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Comment Sounds like utter bullshit (Score 3, Interesting) 426

Here's a a critique. (It's on arxiv; no need to sign up for "Medium")

The paper isn't impressive. It make the assumption that human (other mammals, too?) memory isn't compressed, and is somehow "integrated" with all other information. We've been through this before. Last time, the buzzword was "holographic". We've been here before.

The observation that damage to part of the brain may not result in the loss of specific memories still seems to confuse many philosophers and neurologists. That shouldn't be mysterious at this point. A compact disk has the same property. You can obscure a sizeable area on a CD without making it unreadable. There's redundancy in the data, but it's a lot less than 2x redundant. The combination of error correction and spreading codes allows any small part of the disk to be unreadable without losing any data. (Read up on how CDs work if you don't know this. It's quite clever. First mass-market application of really good error correction.)

Comment Re:A bit condescending (Score 2) 71

I think Microsoft has done some great things, it's just by the time they get to market there are problems.

Windows 8 has a superb tablet UI. If it had been left at that, with the tablet UI version of the OS shipped on tablets, and an unbroken desktop version shipped for desktops; or a core MVC API been implemented making it easy for developers to target both desktops and tablets acknowledging the completely different UIs and expected workflows then they did, we'd all be using it and Apple would be back in decline. Unfortunately...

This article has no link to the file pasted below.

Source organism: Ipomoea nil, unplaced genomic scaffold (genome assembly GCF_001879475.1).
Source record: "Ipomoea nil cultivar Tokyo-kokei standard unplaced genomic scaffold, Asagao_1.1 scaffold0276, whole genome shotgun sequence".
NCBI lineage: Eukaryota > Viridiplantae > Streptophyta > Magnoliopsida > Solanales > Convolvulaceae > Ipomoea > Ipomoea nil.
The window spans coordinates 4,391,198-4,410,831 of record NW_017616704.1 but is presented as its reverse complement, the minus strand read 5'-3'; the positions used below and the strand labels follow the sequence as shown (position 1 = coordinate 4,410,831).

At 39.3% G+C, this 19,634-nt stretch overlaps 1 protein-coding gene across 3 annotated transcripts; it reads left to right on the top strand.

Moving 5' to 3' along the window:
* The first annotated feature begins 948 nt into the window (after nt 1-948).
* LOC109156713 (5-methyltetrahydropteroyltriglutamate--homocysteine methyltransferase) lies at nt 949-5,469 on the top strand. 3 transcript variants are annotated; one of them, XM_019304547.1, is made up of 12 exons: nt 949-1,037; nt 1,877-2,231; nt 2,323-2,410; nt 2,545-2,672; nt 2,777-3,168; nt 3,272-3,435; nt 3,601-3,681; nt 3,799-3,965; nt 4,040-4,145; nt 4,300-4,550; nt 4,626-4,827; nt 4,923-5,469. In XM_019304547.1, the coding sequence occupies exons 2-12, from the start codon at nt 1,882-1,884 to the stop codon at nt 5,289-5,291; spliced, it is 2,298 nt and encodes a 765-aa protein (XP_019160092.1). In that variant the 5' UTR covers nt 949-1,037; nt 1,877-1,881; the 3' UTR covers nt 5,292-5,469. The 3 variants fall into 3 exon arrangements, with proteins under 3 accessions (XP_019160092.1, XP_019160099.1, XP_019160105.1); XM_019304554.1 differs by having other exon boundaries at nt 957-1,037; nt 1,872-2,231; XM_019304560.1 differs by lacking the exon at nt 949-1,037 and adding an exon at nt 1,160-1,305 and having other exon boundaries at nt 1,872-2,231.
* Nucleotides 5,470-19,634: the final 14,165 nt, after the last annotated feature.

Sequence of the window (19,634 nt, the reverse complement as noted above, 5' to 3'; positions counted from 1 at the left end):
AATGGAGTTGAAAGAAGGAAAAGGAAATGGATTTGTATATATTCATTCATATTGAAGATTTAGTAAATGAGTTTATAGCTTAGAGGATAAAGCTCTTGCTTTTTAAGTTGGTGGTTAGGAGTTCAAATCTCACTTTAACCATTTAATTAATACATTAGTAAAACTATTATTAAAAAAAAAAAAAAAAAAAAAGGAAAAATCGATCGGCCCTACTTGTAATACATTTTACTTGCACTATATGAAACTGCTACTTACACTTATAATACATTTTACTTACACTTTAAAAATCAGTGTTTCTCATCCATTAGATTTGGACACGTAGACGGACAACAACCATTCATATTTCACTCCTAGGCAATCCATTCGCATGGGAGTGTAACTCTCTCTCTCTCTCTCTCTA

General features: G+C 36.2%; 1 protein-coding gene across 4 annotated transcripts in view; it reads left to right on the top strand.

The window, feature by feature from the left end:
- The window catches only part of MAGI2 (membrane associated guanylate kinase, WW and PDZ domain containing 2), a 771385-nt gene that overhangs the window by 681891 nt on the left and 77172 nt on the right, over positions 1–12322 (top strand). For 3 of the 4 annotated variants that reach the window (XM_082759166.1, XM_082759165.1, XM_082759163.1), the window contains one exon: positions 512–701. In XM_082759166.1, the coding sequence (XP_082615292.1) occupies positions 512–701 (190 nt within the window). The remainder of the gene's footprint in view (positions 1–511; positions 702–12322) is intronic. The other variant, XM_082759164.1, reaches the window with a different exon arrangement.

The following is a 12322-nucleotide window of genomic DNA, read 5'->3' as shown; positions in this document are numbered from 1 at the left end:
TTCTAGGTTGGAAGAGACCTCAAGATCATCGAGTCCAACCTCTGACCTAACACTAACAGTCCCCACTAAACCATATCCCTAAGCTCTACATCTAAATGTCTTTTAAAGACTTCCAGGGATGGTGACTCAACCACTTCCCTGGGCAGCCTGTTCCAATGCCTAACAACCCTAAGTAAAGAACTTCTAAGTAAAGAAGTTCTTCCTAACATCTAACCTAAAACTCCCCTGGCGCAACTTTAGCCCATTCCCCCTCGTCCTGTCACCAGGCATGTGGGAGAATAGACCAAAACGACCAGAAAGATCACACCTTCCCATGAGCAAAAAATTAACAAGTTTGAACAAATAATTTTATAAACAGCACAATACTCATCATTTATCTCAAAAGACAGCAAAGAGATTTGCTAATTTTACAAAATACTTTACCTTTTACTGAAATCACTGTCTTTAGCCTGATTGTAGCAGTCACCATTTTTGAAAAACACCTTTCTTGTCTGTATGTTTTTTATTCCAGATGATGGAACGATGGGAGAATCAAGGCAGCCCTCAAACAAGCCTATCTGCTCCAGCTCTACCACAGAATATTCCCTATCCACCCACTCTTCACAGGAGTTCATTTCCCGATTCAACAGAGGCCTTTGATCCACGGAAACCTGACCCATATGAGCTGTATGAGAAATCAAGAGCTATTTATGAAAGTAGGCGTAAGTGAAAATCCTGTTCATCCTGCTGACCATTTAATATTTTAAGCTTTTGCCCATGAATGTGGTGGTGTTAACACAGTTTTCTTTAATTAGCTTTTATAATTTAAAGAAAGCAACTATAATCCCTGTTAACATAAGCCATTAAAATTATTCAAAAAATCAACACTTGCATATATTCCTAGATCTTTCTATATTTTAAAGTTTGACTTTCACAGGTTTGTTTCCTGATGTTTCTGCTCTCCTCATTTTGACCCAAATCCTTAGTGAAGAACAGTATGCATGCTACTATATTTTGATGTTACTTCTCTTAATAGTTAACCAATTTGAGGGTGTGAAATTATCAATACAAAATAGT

I feel like they're a much more inventive, innovative, company than they were 15 years ago. It's just they have some awful upper management that tends to cripple projects before they see the sunlight.

Comment Re:Requirements (Score 1) 121

split second loading, saving, editing and searching of large text files

Depends on the use. I'm increasingly using binary formats for things like CPU streamtraces, which can grow very quickly into the hundreds of MBs, and not using a text editor for exploring them. Source files tend to be a few KB, tens of KB if they're in dire need of refactoring, hundreds of KB if they're machine generated (and therefore rarely - but occasionally - hand-edited). As such, I don't mind my text editor having a size limitation too much. It does mean that I can't use it for everything, but most of what I edit is source code of one form or another (including LaTeX).

can log into any host via SSH and just use it

I do this a lot, but I really dislike the fact that I do it. SSH for text editing is an ugly hack to work around the fact that we still can't do file sharing well. I'd much prefer to use sshfs for the editing and only use SSH when I want to build / run code remotely. If Atom came with a nice file browser for remote files, I can imagine changing my workflow.

syntax highlighting and smart indenting

Definitely important. Vim can only do somewhat-smart indenting. Its APIs don't allow you to distinguish between indenting for semantic blocks and indenting for alignment. I like to format my code so that the reader can adjust the tab size without breaking the formatting, so, for example: